Philip Morris International, a tobacco company, is using the Freedom of Information Act to request data from research conducted at Stirling University into why young people start smoking. The university is resisting. I think that it is wrong to do so.
I’m sure that this view will seem outrageous to many BMJ readers, and I must immediately make clear that I long for a tobacco free world and gained some notoriety when I resigned as a visiting professor at Nottingham University when it took money from British American Tobacco to found a centre for corporate social responsibility. I also, however, became a hate figure for antitobacco campaigners when the BMJ, when I was the editor, published a study supported in part by the tobacco industry that suggested that passive smoking wasn’t as harmful as widely thought.
Stirling University, according to the BBC, seems to be resisting releasing the data on two grounds—firstly, that it would be a breach of confidentiality and, secondly, that tobacco companies wouldn’t be allowed to collect the data themselves.
The first argument is specious because the company is not asking for data on individual patients. Certainly researchers should not release information on individuals unless they have very clear consent to do so. The second argument seems irrelevant in that the tobacco companies are not seeking to gather the data.
Researchers are traditionally unwilling to release data, but the times are changing fast. Funders of research increasingly expect researchers to make data publicly available—not least because those data can be mined to produce further useful results. Almost all of economic research, for example, is based on secondary data.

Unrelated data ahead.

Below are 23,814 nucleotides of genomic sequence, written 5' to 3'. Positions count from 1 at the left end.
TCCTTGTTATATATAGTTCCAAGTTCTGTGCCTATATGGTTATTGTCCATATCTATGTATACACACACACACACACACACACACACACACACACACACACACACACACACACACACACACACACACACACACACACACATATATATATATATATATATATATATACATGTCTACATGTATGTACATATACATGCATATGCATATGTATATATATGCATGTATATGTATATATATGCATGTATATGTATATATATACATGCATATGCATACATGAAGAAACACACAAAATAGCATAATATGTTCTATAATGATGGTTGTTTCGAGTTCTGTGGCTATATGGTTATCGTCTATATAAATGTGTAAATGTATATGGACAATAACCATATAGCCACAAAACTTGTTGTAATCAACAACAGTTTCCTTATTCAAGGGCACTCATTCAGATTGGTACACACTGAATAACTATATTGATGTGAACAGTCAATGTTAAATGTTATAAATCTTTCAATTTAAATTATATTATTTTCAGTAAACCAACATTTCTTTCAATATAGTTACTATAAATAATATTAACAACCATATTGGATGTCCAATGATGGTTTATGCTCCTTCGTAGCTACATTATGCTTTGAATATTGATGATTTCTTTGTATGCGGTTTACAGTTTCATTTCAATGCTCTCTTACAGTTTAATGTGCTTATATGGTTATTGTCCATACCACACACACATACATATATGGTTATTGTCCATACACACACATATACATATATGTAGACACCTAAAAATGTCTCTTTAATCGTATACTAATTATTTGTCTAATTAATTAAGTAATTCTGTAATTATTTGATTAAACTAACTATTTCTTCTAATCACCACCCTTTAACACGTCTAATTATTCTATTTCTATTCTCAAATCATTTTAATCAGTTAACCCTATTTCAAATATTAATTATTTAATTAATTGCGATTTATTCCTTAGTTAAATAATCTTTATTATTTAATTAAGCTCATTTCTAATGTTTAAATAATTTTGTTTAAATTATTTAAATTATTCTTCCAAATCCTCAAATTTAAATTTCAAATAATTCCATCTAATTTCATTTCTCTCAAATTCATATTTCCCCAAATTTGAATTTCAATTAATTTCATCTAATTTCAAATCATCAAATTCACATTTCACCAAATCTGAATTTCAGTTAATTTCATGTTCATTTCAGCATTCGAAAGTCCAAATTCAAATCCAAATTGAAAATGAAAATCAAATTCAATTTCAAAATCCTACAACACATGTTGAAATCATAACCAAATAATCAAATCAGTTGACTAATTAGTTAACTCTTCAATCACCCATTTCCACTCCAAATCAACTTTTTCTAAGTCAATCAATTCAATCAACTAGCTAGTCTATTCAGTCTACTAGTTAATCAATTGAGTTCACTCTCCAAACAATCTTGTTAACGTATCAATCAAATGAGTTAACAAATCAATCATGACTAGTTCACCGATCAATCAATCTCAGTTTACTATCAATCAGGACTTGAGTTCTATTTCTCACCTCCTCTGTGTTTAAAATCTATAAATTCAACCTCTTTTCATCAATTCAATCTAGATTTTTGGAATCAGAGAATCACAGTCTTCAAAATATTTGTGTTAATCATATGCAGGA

The resistance of researchers seems to have two main causes. Firstly, collecting data can be expensive and difficult. They are reluctant for others, whether or not they are tobacco companies, to benefit from their hard work, perhaps using the data to produce something much more interesting and brilliant. The second reason, which is very relevant in these circumstances, is that the data will be misused, manipulated to produce results counter to those produced by the original researchers.
It’s legitimate to worry that the data will be misused by the tobacco company, but denying them access to the data is not the right response. Inevitably it will look as if the researchers have something to hide, perhaps some suspect torturing of the data. Whether we like it or not, as I have said and written many times, we live in an age where what is not transparent is assumed to be biased, incompetent, or corrupt until proved otherwise. The way for the researchers to counter the tobacco company is not through hiding their data but through better analysis and better argument. That is the essence of science.
Richard Smith was the editor of the BMJ until 2004 and is director of the United Health Group’s chronic disease initiative.